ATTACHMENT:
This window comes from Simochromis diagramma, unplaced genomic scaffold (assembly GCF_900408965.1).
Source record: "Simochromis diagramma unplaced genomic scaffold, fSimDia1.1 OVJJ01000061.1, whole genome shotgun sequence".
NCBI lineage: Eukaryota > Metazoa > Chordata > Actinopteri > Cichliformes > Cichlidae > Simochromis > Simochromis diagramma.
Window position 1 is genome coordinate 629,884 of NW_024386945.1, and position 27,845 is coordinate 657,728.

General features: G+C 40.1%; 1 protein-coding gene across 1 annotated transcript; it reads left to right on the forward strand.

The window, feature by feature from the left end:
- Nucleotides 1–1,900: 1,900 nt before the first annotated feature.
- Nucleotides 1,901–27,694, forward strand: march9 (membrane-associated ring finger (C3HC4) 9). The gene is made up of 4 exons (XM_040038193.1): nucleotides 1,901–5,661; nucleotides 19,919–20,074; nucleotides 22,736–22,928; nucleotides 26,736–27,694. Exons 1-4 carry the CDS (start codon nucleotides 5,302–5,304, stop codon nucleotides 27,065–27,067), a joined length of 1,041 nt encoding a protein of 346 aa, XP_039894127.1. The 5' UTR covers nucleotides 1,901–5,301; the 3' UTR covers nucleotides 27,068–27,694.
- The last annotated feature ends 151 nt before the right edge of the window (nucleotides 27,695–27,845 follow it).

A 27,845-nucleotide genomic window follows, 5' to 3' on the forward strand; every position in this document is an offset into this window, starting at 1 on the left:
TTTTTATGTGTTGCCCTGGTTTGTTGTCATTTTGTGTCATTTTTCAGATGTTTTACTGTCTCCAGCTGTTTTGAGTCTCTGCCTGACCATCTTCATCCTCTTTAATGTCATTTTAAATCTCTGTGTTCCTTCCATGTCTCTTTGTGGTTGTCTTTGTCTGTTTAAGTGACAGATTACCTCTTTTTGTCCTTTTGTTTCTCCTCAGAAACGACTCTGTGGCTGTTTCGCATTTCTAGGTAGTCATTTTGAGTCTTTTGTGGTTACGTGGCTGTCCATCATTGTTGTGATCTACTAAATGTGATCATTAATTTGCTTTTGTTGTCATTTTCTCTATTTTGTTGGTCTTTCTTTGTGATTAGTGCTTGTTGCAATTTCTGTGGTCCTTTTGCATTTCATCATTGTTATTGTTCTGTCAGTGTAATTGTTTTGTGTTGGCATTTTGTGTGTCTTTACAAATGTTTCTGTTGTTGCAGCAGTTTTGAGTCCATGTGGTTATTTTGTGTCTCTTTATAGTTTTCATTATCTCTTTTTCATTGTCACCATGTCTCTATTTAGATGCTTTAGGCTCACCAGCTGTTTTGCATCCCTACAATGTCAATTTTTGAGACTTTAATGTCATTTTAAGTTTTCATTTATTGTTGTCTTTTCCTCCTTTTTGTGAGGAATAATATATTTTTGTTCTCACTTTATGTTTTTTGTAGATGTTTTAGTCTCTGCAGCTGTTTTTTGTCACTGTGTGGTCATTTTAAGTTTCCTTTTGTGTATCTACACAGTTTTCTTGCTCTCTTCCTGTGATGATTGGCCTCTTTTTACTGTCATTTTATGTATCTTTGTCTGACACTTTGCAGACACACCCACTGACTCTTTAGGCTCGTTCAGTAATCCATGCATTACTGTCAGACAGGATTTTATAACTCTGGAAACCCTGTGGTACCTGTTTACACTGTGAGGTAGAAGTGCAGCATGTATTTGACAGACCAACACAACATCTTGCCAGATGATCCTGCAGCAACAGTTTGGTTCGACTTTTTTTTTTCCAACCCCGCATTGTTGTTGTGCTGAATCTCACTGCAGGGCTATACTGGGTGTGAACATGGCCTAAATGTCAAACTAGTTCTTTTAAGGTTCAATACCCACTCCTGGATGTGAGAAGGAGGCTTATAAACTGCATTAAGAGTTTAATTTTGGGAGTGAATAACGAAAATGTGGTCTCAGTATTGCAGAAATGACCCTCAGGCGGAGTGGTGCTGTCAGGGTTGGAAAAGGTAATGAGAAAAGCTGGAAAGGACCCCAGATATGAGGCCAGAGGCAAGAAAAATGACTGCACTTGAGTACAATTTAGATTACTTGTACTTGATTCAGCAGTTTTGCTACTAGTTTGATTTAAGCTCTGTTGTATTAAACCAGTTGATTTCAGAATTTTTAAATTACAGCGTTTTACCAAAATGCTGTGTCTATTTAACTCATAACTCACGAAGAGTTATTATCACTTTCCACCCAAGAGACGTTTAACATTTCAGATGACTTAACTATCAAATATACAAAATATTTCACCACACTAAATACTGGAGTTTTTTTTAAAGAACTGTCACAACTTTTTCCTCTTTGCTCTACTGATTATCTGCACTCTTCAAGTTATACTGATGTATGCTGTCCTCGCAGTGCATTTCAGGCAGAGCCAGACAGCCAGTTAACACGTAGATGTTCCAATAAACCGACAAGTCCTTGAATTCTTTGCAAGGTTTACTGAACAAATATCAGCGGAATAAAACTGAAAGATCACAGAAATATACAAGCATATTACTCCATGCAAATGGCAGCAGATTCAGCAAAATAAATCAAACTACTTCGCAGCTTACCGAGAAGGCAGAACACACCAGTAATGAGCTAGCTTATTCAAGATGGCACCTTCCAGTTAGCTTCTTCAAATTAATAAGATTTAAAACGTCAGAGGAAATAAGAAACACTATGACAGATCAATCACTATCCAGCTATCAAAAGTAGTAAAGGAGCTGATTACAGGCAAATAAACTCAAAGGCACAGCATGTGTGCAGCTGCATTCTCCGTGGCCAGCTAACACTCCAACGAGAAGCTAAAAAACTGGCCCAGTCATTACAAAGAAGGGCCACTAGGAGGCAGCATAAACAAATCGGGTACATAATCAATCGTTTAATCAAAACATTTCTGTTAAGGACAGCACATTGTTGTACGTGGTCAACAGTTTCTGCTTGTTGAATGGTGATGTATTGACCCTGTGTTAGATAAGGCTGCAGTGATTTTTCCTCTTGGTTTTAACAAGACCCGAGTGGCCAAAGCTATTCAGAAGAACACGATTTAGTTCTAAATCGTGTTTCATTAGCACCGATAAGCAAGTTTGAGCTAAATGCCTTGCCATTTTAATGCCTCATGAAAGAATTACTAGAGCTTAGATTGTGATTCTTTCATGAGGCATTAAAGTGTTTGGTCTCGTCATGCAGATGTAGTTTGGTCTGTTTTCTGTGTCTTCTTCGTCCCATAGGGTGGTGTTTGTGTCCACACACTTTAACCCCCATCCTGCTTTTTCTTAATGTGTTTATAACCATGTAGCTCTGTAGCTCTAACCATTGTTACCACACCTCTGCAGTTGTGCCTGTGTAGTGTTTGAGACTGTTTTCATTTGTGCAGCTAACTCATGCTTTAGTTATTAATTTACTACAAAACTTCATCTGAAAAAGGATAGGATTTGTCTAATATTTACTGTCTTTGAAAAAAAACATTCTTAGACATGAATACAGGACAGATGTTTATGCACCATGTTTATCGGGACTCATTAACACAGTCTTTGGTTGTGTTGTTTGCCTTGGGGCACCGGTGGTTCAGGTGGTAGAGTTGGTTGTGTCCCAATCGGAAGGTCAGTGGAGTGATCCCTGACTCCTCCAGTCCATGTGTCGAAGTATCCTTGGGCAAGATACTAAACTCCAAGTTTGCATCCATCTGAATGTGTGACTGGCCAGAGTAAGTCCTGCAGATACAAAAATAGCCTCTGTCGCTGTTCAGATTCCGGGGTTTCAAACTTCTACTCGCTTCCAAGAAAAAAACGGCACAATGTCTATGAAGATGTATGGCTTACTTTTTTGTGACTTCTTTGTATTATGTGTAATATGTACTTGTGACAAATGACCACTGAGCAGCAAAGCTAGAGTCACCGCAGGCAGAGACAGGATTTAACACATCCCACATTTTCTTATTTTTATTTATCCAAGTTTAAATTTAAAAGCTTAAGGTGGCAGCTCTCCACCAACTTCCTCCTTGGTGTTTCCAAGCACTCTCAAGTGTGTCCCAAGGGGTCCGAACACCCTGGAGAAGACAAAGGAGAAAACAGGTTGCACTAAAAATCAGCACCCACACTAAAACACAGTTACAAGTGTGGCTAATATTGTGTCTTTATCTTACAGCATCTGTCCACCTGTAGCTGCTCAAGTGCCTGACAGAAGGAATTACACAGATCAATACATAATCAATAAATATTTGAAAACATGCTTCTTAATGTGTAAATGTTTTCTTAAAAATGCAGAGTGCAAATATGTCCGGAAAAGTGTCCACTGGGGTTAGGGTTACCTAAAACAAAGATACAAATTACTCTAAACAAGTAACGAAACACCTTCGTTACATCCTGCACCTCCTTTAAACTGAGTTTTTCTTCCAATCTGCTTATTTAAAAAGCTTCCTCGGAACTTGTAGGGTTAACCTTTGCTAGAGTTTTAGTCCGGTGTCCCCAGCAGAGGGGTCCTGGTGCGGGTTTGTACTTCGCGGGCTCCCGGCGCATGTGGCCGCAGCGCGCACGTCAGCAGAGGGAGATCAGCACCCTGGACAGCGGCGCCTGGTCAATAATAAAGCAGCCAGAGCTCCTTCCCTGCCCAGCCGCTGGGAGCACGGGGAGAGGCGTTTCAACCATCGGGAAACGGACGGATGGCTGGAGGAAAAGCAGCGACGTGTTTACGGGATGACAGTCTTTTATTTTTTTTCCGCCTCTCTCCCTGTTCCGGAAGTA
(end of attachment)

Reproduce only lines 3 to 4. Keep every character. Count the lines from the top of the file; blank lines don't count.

NCBI lineage: Eukaryota > Metazoa > Chordata > Actinopteri > Cichliformes > Cichlidae > Simochromis > Simochromis diagramma.
Window position 1 is genome coordinate 629,884 of NW_024386945.1, and position 27,845 is coordinate 657,728.